Supremes Wink at Titty Tax

Constitutionality of less-than-lucrative tax at issue

Supremes Wink at Titty Tax
Illustration by Jason Stout

There will be no Lone Star strippers in D.C. after the U.S Supreme Court decided it will not review Texas' "pole tax." On Jan. 23 the court announced that it would not consider the latest challenge by the Texas Entertainment Association to the $5 per customer surcharge on bars with nude dancing. However, the case is far from concluded. When District Court Judge Scott Jenkins initially ruled the tax unconstitutional almost four years ago (see "Topless Tax Terminated," April 4, 2008), he ruled only on its potential First Amend­ment violations. Neither he, nor the Texas Supreme Court that overturned his ruling, considered whether it flouts the Texas Constitution. TEA attorney Stewart Whitehead said the case now returns to Jenkins' court to handle those issues. However, there may be a new delay, since almost all the staff members who handled the original trial have left the Attorney General's Office. Once he knows who will be representing the state, Whitehead said, "We'll probably set up a status conference with Judge Jenkins to see where we go next." The surcharge itself has been a complete bust. Proponents, who argued it would aid the state's dramatically underfunded sexual assault programs, claimed it would raise $40 million a year; it has actually produced a fraction of that, and none of it can be spent until the legal wrangling is complete, just in case the state loses and has to return that money to the businesses.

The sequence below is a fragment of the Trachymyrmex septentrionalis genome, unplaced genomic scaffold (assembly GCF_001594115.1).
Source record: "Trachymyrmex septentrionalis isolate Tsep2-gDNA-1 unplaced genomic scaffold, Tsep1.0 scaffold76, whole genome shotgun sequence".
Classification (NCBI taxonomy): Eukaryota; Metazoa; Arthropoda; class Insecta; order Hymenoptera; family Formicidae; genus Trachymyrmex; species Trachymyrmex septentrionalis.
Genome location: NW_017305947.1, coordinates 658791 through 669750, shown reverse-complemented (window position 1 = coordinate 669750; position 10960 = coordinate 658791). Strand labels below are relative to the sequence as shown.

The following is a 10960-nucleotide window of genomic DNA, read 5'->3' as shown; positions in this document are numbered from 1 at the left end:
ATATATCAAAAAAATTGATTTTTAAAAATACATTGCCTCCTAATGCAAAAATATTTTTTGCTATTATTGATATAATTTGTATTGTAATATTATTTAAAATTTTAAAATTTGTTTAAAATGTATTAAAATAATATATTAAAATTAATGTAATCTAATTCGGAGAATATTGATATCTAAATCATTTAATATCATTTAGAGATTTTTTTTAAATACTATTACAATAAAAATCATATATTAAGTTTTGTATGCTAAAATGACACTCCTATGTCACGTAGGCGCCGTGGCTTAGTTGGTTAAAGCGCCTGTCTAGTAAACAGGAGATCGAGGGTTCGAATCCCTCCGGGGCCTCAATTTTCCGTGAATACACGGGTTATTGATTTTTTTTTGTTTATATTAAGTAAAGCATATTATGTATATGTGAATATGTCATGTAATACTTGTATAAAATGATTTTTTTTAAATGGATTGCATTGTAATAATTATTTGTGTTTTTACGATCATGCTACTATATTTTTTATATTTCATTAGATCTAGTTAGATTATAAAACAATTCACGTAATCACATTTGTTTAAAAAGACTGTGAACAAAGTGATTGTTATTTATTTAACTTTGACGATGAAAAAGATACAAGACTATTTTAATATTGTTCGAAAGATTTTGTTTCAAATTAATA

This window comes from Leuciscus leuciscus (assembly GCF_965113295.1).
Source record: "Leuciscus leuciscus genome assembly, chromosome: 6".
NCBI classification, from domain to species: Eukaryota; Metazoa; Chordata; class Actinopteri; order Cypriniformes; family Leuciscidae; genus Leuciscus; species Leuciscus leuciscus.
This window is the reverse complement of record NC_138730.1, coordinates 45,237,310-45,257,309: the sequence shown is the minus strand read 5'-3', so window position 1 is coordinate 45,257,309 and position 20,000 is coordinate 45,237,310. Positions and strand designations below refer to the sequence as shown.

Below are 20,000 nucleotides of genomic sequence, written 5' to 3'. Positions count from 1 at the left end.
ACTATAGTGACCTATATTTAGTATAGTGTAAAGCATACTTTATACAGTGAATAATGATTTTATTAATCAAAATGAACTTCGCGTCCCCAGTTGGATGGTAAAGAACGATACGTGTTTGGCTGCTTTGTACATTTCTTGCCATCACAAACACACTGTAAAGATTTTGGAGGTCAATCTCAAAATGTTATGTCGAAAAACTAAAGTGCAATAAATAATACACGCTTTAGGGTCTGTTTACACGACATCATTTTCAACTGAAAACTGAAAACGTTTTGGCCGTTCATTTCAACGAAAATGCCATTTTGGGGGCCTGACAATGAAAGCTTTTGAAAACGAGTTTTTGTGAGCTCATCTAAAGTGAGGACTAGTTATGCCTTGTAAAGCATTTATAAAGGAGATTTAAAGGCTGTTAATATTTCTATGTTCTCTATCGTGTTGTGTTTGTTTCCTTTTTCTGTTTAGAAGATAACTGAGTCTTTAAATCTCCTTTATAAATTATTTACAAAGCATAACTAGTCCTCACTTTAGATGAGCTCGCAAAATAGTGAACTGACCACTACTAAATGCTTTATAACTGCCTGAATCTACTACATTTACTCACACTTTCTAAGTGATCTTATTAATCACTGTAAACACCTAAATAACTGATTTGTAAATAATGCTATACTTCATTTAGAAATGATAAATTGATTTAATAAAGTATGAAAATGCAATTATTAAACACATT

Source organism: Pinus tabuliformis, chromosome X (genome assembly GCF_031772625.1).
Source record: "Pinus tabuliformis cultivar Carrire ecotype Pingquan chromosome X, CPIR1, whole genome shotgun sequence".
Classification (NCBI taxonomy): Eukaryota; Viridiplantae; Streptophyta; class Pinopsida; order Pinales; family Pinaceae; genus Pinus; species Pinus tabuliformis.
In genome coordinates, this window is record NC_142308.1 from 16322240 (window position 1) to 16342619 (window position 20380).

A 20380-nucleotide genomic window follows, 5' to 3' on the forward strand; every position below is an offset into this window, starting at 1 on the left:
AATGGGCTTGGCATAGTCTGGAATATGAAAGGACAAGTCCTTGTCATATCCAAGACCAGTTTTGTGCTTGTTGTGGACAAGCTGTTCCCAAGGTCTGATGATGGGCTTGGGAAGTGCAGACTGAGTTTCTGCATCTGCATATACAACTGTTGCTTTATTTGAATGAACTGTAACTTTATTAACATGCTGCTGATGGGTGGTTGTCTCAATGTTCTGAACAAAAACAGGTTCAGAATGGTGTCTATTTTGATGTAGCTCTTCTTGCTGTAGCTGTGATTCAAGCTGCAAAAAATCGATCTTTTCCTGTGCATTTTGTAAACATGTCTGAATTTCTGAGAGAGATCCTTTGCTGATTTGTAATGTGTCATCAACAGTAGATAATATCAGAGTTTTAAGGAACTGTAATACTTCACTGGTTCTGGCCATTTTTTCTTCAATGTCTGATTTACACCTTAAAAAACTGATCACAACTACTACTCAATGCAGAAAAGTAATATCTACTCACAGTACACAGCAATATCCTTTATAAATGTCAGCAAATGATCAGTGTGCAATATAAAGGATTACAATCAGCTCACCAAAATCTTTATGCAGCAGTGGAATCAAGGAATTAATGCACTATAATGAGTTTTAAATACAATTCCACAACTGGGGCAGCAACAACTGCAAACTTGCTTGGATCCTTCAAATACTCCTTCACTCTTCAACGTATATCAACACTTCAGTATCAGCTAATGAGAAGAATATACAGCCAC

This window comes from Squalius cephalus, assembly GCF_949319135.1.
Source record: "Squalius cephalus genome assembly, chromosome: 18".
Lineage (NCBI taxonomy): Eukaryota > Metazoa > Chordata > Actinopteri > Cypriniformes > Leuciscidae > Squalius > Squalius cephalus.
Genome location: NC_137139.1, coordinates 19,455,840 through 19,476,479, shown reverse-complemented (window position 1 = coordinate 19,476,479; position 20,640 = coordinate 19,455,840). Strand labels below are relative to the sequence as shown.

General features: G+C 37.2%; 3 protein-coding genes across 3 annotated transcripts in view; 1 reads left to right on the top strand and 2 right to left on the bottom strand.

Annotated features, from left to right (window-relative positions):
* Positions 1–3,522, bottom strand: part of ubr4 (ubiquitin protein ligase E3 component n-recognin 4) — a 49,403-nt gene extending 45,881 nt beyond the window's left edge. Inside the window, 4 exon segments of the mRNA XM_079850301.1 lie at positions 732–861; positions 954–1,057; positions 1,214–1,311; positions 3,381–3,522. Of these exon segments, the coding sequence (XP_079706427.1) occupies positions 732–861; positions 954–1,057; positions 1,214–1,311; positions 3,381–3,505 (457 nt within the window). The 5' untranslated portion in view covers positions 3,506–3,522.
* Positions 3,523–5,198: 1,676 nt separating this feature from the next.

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KEYWORDS FOR THIS STORY

SCOTUS, pole tax, titty tax, Supreme Court of the United States, First Amendment, Texas Entertainment Association, Scott Jenkins

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